NHT Evolution L5 Home Theater Speaker System

Flatness is what it's all about today when you go shopping for home theater gear - and I'm not talking frequency response. Now that plasma and other flat-screen TVs rule, depth - the kind measured in inches - has become the kiss of death for anything that might share the light from the screen, like speakers.

Fast Facts
DRIVER COMPLEMENT L5 satellite 1-inch dome tweeter, 3-inch cone midrange, two 5 1/4-inch cone woofers U2 subwoofer 12-inch cone DIMENSIONS (WxHxD) L5, 7 3/4 x 21 3/4 x 5 5/8 inches; U2 sub, 14 x 14 x 14 inches; X1 crossover, 17 x 2 1/8 x 11 1/2 inches; A1 amplifier, 17 x 2 1/8 x 11 inches WEIGHT L5, 18 pounds; U2 sub, 38 pounds; X1, 9 pounds; A1, 18 pounds ENCLOSURES sealed SUBWOOFER POWER 250 watts INPUTS/OUTPUTS/CONTROLS L5 and U2 sub, multiway binding posts X1 crossover, RCA and XLR line-level main and LFE inputs, subwoofer and high-pass outputs; continuously variable master-gain, low-pass, phase, Boundary EQ, and LFE-gain controls; selectable high-pass frequency (50, 80, 110 Hz); DC-trigger; stereo/mono sub selector A1 amplifier, RCA and XLR line-level inputs; DC-trigger; speaker-level output FINISH L5, anthracite, silver, matte white; U2 sub, anthracite matte lacquer; X1 and A1, anthracite PRICE L5, $500 each; U2 system (two U2 subs, X1, A1), $1,400; total, $3,900 MANUFACTURER NHT, www.nhthifi.com, 800-648-9993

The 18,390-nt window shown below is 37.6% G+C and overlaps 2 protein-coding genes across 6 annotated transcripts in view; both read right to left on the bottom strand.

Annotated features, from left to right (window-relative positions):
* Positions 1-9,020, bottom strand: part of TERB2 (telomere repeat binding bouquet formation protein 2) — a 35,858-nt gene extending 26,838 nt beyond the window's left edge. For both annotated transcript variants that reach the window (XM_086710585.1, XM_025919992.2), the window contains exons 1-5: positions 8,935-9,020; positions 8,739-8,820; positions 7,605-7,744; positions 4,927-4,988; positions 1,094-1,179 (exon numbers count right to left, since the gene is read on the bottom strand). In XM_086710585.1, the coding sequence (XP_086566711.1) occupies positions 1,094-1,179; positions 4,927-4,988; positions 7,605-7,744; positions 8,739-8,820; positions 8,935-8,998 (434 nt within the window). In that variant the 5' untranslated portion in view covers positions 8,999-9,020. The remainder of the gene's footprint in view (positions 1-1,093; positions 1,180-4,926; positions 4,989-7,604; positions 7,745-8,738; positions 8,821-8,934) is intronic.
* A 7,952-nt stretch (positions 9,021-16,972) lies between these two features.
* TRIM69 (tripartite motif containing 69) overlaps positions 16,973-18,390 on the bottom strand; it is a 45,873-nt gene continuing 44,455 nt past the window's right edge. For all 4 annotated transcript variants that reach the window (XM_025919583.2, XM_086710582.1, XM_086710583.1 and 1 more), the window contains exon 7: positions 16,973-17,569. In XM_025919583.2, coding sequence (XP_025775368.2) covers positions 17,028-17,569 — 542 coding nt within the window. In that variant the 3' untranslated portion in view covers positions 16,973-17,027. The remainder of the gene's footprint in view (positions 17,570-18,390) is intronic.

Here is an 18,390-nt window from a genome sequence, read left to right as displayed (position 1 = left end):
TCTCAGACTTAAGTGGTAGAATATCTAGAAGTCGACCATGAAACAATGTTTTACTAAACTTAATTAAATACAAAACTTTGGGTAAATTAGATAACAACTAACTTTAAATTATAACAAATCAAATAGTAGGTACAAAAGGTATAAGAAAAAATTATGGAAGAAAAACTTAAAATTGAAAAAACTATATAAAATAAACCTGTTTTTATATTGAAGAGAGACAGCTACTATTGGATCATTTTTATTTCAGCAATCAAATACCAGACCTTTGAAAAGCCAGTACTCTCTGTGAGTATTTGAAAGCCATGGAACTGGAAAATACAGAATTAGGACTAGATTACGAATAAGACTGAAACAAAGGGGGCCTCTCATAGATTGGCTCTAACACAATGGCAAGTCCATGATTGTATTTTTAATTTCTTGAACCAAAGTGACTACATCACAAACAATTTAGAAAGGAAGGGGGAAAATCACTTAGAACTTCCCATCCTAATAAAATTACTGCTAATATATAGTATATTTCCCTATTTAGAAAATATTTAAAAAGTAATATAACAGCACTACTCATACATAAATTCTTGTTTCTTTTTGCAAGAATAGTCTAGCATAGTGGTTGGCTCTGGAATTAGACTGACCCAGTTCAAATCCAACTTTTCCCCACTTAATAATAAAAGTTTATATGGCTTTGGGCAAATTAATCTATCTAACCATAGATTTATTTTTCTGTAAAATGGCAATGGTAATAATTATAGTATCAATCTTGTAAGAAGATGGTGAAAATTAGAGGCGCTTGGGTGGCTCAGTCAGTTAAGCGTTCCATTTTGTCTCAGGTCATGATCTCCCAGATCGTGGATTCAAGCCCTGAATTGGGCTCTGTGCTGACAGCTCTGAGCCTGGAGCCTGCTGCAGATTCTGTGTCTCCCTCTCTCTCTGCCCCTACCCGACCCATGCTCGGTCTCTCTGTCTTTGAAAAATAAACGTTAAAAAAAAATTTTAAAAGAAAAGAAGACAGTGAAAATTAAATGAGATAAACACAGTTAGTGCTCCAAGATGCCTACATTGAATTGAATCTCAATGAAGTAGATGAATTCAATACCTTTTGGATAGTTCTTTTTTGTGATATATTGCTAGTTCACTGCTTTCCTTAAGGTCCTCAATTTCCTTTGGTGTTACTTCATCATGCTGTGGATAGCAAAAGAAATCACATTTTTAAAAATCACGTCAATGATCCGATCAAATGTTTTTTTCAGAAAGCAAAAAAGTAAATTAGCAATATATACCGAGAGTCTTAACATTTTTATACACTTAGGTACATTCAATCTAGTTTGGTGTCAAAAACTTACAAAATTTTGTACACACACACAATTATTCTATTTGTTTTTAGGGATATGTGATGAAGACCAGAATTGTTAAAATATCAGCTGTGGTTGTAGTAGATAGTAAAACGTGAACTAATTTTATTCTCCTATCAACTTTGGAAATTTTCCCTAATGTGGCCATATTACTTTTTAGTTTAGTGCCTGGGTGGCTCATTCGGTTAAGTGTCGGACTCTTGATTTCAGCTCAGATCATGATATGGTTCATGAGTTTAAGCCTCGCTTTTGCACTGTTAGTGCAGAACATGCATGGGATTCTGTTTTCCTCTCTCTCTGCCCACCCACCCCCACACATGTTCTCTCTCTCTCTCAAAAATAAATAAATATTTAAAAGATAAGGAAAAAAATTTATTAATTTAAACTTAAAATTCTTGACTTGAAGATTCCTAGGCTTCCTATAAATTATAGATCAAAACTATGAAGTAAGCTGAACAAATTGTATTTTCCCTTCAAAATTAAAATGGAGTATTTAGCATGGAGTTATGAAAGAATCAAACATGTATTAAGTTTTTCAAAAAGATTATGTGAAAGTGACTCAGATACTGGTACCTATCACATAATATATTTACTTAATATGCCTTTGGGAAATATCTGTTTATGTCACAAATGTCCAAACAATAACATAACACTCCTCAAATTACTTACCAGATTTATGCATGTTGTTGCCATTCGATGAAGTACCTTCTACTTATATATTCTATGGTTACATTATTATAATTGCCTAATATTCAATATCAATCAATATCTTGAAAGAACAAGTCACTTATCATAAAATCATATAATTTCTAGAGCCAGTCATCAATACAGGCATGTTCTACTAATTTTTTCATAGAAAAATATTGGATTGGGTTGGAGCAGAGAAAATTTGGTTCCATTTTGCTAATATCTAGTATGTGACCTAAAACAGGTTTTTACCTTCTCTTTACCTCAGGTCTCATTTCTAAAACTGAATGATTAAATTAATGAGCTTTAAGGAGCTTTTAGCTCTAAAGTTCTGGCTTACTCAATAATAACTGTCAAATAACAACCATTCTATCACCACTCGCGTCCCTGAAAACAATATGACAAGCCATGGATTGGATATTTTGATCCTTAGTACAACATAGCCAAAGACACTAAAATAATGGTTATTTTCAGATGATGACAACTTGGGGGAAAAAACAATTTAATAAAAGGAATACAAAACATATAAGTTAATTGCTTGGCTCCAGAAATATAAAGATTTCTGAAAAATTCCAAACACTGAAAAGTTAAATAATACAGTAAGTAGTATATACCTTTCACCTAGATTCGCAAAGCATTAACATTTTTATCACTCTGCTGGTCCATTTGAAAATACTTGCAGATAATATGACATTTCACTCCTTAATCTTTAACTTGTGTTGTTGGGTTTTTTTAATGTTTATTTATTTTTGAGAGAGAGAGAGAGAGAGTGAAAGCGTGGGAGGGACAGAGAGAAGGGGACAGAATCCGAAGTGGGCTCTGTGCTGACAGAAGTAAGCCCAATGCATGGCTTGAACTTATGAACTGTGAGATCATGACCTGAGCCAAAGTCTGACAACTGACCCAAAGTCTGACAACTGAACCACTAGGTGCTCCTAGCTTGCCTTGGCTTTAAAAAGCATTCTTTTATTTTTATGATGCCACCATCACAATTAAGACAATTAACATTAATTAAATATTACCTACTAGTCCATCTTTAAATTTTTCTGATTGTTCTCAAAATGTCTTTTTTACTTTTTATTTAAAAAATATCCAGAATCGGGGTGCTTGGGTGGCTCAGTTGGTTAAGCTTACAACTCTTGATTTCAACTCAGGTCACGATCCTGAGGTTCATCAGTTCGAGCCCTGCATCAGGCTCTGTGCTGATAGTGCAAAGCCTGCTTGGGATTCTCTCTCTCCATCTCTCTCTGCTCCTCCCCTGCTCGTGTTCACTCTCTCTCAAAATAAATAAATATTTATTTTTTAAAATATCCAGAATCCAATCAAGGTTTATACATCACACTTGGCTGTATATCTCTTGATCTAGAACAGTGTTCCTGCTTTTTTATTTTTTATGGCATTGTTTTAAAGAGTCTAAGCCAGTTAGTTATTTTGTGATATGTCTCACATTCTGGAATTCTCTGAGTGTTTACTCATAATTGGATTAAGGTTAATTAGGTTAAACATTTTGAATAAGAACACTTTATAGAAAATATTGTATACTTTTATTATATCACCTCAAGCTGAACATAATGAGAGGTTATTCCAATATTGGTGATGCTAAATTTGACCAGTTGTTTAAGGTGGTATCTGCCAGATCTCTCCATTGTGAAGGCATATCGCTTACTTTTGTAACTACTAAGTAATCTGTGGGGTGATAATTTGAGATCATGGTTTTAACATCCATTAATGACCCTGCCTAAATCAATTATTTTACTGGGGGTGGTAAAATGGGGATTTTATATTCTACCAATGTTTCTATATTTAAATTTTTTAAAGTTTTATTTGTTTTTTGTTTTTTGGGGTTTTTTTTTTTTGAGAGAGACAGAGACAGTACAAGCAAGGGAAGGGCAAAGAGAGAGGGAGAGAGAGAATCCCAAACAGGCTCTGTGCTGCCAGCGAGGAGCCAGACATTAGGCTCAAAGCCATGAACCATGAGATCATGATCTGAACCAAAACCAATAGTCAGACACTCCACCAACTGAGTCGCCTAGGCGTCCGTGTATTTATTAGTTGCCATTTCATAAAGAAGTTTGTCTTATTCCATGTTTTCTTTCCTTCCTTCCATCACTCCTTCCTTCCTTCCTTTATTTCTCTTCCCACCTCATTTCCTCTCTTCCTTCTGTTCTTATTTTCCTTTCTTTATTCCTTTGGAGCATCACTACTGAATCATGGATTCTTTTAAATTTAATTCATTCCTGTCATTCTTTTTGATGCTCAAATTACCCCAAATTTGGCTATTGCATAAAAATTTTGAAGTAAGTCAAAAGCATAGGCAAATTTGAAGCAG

Or so it seems. Even an iconoclastic company like NHT - whose think-different, modular Evolution M5 speaker system impressed me so much that it got an S&V Reviewer's Choice Award in 2002 - is not immune to the trend. NHT's new Evolution L5 speaker, while far from the flattest I've seen, measures just 6 inches from the front of its cloth grille to the back of its wall-mounting bracket - a nifty, click-stop affair that can aim the L5 at any angle your installation requires.

In fact, the L5's drivers are nearly identical to those in the M5 satellite of the earlier Evolution system, re-engineered into a sleek, aluminum half-cylinder. NHT sent five L5s for the main channels, plus its four-piece U2 subwoofer system (photo on facing page): two passive subwoofers, each a 14-inch cube with a 12-inch driver, a slim A1 mono subwoofer power amp, and the similarly sized X1 crossover/controller.

Installing and connecting all the pieces of the U2 is more involved than hooking up your typical powered subwoofer, plus you need space for its two electronic components. But the system provides unmatched flexibility, with no fewer than five controls on the X1 to fine-tune subwoofer and crossover characteristics, including adjustable boundary compensation. You could experiment with placing the two subs in dissimilar locations, which some people believe can help smooth out the deep bass, though I've found little if any benefit over simply stacking two subs in my preferred location.

I started by connecting my receiver's subwoofer line-level output to the X1's RCA line input, then the X1's subwoofer output to the A1's input and the amp's single speaker-level output to the first U2 subwoofer. A pair of dual-banana jumpers on the first sub served to connect the second.